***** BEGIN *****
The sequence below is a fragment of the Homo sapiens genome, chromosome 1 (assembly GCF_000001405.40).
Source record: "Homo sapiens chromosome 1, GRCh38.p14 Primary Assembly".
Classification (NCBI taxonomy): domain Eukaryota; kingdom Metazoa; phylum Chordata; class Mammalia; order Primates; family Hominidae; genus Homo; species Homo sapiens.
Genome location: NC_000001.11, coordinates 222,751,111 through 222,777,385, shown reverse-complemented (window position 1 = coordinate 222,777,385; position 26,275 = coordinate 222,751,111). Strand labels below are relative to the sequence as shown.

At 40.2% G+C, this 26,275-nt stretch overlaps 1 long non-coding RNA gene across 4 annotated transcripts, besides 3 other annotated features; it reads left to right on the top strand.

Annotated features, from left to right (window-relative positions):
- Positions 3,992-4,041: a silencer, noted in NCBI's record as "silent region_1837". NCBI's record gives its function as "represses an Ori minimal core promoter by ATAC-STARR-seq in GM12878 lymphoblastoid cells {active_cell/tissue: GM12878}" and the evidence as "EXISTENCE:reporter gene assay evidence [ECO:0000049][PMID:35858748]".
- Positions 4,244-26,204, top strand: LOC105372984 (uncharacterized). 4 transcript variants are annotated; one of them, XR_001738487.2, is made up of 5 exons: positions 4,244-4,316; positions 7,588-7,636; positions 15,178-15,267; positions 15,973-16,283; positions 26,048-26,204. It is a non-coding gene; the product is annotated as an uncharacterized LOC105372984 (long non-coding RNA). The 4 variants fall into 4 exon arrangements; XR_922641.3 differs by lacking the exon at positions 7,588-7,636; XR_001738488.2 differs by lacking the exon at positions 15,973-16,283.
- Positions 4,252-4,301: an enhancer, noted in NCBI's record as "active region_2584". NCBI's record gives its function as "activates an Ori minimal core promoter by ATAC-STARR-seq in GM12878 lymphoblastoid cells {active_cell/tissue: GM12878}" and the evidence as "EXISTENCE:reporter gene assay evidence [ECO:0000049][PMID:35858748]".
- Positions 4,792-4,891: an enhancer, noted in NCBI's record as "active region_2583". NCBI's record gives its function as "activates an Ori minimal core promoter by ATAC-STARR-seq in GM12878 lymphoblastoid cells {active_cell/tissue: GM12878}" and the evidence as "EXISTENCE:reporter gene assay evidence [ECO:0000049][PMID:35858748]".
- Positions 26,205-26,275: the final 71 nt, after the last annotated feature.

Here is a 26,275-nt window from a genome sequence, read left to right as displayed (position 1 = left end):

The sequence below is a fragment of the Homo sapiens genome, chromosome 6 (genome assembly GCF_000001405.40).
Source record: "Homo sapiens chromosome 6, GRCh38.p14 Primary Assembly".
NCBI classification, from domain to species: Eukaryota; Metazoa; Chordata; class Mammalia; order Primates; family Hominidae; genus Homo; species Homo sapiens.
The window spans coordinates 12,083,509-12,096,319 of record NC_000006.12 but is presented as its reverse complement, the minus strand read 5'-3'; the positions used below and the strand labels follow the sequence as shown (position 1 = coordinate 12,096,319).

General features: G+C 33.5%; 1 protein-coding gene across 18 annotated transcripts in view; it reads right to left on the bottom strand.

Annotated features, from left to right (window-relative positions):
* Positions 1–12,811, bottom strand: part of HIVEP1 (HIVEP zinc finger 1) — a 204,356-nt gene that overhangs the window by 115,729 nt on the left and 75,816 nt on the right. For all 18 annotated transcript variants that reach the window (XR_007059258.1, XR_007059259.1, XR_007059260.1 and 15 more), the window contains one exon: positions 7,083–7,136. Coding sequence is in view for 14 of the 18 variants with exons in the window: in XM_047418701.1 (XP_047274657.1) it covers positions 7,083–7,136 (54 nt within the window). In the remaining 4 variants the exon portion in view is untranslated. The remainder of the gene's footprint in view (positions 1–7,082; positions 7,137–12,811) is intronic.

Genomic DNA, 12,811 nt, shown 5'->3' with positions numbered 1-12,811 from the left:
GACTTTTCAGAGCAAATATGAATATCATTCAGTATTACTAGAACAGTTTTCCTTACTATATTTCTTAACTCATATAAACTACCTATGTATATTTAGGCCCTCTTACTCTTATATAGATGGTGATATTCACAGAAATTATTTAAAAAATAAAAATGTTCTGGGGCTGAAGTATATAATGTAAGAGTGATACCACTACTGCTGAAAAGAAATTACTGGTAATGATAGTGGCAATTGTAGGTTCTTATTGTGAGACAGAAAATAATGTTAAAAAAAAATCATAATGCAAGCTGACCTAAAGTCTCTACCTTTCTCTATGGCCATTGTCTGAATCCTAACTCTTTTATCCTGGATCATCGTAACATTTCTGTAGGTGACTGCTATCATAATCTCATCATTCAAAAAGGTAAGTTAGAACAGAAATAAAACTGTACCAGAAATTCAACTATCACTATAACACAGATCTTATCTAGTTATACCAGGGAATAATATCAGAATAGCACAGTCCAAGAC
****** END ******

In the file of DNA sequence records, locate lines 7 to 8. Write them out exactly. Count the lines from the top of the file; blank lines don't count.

- Positions 3,992-4,041: a silencer, noted in NCBI's record as "silent region_1837". NCBI's record gives its function as "represses an Ori minimal core promoter by ATAC-STARR-seq in GM12878 lymphoblastoid cells {active_cell/tissue: GM12878}" and the evidence as "EXISTENCE:reporter gene assay evidence [ECO:0000049][PMID:35858748]".
- Positions 4,244-26,204, top strand: LOC105372984 (uncharacterized). 4 transcript variants are annotated; one of them, XR_001738487.2, is made up of 5 exons: positions 4,244-4,316; positions 7,588-7,636; positions 15,178-15,267; positions 15,973-16,283; positions 26,048-26,204. It is a non-coding gene; the product is annotated as an uncharacterized LOC105372984 (long non-coding RNA). The 4 variants fall into 4 exon arrangements; XR_922641.3 differs by lacking the exon at positions 7,588-7,636; XR_001738488.2 differs by lacking the exon at positions 15,973-16,283.